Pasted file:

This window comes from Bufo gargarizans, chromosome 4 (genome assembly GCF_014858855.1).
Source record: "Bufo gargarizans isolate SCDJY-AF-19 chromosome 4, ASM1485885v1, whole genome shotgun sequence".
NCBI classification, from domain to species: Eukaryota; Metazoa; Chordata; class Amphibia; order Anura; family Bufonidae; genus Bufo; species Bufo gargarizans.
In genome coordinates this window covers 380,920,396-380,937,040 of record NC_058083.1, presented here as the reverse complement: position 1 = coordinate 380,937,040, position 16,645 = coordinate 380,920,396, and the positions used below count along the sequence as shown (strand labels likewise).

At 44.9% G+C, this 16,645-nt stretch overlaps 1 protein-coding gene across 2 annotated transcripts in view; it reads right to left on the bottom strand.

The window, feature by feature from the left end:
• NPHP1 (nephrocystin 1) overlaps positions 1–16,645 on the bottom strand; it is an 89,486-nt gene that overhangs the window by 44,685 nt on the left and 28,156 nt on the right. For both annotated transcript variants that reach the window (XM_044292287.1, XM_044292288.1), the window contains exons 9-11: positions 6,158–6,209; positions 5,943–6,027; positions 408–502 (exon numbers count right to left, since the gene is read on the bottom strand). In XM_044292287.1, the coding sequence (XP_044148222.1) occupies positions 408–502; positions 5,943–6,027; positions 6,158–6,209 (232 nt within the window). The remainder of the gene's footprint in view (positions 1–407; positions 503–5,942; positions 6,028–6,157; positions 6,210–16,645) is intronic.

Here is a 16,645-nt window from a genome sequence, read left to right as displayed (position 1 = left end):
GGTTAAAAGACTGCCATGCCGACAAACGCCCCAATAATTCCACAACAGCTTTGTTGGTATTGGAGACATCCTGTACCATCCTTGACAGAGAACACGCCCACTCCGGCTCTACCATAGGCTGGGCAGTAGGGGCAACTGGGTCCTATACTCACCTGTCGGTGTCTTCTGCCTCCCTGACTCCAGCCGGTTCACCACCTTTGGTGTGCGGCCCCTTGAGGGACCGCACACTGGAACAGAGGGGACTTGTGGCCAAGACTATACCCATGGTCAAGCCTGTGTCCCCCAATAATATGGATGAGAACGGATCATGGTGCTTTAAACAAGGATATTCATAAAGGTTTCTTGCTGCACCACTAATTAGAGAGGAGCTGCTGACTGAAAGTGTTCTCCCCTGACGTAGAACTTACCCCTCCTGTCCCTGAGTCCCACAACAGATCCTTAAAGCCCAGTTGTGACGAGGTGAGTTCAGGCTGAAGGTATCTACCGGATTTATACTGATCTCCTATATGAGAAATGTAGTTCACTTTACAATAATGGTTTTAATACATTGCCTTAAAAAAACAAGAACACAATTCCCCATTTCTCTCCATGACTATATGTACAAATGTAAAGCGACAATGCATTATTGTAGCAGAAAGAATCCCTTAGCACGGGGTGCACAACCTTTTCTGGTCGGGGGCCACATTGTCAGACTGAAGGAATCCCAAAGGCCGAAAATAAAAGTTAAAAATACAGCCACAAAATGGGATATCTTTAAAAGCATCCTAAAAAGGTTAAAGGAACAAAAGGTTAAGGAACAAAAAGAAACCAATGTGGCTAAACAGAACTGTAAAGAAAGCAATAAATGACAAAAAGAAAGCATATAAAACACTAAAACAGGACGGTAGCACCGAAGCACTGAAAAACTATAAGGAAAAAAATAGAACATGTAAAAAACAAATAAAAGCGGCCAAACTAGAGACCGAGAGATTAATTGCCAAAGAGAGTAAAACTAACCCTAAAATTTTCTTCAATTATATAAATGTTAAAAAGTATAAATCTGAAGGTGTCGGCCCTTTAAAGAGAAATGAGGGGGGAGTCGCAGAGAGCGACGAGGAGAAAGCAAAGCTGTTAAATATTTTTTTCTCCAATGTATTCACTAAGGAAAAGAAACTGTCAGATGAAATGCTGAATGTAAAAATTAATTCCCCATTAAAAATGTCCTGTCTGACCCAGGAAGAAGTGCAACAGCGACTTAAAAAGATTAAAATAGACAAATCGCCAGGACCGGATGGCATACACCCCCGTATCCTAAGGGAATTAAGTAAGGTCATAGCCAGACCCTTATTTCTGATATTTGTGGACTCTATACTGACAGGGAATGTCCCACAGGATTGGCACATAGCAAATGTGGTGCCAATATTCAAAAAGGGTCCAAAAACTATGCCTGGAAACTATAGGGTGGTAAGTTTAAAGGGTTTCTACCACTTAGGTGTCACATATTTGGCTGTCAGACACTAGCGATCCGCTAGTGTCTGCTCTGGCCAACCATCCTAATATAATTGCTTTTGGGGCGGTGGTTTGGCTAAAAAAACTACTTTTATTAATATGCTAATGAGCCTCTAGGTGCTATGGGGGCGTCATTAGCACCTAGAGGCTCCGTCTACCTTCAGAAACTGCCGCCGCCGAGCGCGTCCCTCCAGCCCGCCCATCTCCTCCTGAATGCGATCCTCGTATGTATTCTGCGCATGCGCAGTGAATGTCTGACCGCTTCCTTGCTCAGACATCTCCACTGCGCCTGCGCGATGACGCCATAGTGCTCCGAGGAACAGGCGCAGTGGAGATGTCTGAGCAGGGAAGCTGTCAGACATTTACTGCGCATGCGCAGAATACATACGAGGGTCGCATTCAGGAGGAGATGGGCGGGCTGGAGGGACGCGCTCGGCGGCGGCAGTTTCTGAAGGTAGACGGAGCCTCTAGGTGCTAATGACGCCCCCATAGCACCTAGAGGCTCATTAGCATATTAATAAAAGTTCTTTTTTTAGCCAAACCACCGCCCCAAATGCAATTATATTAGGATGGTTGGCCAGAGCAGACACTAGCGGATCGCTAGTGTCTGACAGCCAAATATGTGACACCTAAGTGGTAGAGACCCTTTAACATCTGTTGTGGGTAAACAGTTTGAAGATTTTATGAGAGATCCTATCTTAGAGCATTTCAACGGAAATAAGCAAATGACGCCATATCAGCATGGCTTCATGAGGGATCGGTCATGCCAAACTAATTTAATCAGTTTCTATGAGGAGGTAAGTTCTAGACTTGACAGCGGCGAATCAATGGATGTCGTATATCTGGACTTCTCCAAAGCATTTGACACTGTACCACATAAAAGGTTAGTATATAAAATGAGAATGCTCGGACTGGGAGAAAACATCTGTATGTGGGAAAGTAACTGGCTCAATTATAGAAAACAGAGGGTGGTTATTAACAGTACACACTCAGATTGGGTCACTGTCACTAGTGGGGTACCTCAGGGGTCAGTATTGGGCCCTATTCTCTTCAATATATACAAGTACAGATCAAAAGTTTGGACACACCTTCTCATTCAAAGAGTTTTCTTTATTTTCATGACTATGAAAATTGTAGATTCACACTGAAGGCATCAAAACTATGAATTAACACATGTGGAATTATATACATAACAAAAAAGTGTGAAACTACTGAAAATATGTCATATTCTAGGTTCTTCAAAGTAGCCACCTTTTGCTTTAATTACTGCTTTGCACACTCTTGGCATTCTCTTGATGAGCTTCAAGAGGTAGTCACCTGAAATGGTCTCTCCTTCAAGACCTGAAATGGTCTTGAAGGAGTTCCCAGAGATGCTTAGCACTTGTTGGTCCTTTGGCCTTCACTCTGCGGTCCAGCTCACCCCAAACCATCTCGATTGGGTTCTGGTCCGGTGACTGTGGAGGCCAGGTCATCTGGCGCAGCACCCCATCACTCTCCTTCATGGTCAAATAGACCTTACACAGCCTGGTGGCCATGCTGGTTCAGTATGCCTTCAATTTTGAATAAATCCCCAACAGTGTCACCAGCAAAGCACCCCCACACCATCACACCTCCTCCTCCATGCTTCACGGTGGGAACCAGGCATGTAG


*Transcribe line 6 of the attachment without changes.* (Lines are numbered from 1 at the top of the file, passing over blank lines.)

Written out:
The window, feature by feature from the left end: